10/23/17 12:30pm

That’s not a retention pond pictured near the center of these aerial shots highlighting the vacant lot at 12906 Memorial Dr. — or at least that wasn’t its original main purpose: It’s the Sam Houston Tollway, shown filled almost to the brim after Hurricane Harvey flooding. “Lot has been cleared and is ready for construction,” declares the listing description for the featured 11,760-sq.-ft. vacant property, one house away from the corner of Memorial and Beltway 8. It’s now marked down to $505,000.

The only photos of the lot included in the listing are drone views that include the adjacent Memorial Dr. underpass, shown in its full-of-water configuration:


Where the Water Goes
09/28/17 10:45am

HOW TO NEGOTIATE THE MANY COMPLICATED EMOTIONS INVOLVED IN LISTING YOUR NOTTINGHAM FOREST HOME From the new listing for 302 Hickory Post Ln., posted yesterday: “Build your dream home here! This is a remodel or a tear down! Your choice. The Lot is amazing and is nestled at the end of the culdesac and backs up to the bayou. This was the only time the home ever flooded! Serious buyers only! Please don’t waste our time with low ball offers!” [HAR; previously on Swamplot]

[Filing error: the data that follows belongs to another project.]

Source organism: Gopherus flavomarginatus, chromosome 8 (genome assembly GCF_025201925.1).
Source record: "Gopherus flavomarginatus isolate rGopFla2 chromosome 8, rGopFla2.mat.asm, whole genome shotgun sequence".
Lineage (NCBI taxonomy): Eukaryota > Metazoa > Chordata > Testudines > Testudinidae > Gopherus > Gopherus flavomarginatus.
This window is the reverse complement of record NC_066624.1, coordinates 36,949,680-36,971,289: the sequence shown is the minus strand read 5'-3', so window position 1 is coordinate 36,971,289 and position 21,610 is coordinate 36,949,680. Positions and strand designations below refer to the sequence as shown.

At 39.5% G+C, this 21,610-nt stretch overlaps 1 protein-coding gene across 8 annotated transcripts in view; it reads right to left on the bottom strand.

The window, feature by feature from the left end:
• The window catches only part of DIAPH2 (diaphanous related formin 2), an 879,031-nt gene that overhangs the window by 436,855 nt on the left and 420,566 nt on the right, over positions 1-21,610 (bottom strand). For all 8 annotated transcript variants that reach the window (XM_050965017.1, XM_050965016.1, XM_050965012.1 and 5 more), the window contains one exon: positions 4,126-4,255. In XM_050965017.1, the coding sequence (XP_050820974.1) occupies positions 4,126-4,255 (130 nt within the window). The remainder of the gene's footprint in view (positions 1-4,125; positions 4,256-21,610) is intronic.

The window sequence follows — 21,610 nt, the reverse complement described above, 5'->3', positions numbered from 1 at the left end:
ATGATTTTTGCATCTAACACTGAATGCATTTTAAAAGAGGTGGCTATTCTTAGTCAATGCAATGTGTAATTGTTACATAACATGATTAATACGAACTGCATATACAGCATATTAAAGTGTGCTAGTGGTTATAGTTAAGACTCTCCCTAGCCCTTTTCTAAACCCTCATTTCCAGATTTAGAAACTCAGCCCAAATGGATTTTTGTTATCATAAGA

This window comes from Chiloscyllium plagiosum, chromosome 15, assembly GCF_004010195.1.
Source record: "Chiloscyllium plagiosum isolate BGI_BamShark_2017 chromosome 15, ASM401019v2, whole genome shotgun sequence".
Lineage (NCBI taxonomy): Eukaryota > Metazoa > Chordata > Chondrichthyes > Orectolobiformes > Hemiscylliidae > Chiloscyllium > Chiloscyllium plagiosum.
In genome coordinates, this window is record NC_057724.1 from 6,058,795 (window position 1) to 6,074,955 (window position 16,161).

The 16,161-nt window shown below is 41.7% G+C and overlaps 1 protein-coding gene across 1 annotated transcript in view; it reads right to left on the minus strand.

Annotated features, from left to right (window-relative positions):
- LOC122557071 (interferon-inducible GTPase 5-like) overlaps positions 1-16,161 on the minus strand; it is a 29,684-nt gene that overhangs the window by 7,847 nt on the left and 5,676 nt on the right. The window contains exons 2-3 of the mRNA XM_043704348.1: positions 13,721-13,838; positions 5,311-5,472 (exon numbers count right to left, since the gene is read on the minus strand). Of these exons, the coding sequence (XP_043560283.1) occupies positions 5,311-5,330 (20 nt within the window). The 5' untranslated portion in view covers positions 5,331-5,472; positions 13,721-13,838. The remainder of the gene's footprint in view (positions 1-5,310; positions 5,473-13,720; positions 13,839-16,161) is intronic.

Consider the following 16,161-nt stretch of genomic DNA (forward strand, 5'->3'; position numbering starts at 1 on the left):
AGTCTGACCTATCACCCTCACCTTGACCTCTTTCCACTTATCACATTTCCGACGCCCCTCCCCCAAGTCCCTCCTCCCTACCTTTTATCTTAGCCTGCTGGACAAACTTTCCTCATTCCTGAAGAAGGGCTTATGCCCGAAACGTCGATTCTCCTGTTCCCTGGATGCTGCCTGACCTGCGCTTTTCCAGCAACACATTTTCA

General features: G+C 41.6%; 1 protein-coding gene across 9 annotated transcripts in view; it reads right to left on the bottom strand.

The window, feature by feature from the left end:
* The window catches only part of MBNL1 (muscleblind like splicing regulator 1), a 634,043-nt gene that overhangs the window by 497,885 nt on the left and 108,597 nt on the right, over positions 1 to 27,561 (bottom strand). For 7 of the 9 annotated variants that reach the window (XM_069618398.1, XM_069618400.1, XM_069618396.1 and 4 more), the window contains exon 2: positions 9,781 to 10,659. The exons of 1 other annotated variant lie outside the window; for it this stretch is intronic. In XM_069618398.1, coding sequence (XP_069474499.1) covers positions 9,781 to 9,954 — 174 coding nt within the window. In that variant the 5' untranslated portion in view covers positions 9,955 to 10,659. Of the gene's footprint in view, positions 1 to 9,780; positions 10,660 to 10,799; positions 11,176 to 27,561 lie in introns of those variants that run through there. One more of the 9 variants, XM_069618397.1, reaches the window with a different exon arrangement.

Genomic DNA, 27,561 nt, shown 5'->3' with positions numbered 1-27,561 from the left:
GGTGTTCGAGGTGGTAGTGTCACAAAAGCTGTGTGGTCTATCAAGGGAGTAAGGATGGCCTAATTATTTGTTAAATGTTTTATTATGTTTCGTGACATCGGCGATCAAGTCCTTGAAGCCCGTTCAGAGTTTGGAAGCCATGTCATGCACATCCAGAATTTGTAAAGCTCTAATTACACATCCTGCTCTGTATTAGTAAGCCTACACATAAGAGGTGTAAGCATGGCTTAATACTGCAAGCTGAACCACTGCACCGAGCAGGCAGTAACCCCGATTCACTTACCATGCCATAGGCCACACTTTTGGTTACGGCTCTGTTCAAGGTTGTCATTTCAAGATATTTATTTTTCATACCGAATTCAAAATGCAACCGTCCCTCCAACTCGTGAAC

02/04/15 1:00pm

Greenleaf Gardens, 803 Kipling St., Audubon Place Historic District, Houston

Greenleaf Gardens, 803 Kipling St., Audubon Place Historic District, Houston

Last week a for-sale sign went up at the 8,400-sq.-ft. vacant lot at the corner of Kipling and Stanford that’s been used for the past several years as an Audubon Place community garden. And there it was on MLS, available for $630K: the former homesite William Winkler had bought in 2012 and parceled out for neighborhood veggie-growing efforts, now offered as “the only lot in the Audubon Place Historic District that’s available to build a new construction home.

Greenleaf Gardens began operating on the site in May 2012, after Winkler purchasing the lot for $300,000. Subscribers rented out 4-ft.-by-20-ft. raised-bed plots on the property.

Winkler considers the garden operation a success; he says he’s selling only because of a change in his personal financial situation. Several users of the garden have indicated they’d be willing to pay significantly higher annual subscription fees. Earlier this week, Winkler sent out an email indicating he’s open to another option: selling the property to a nonprofit that would keep the garden running.


Greenleaf Gardens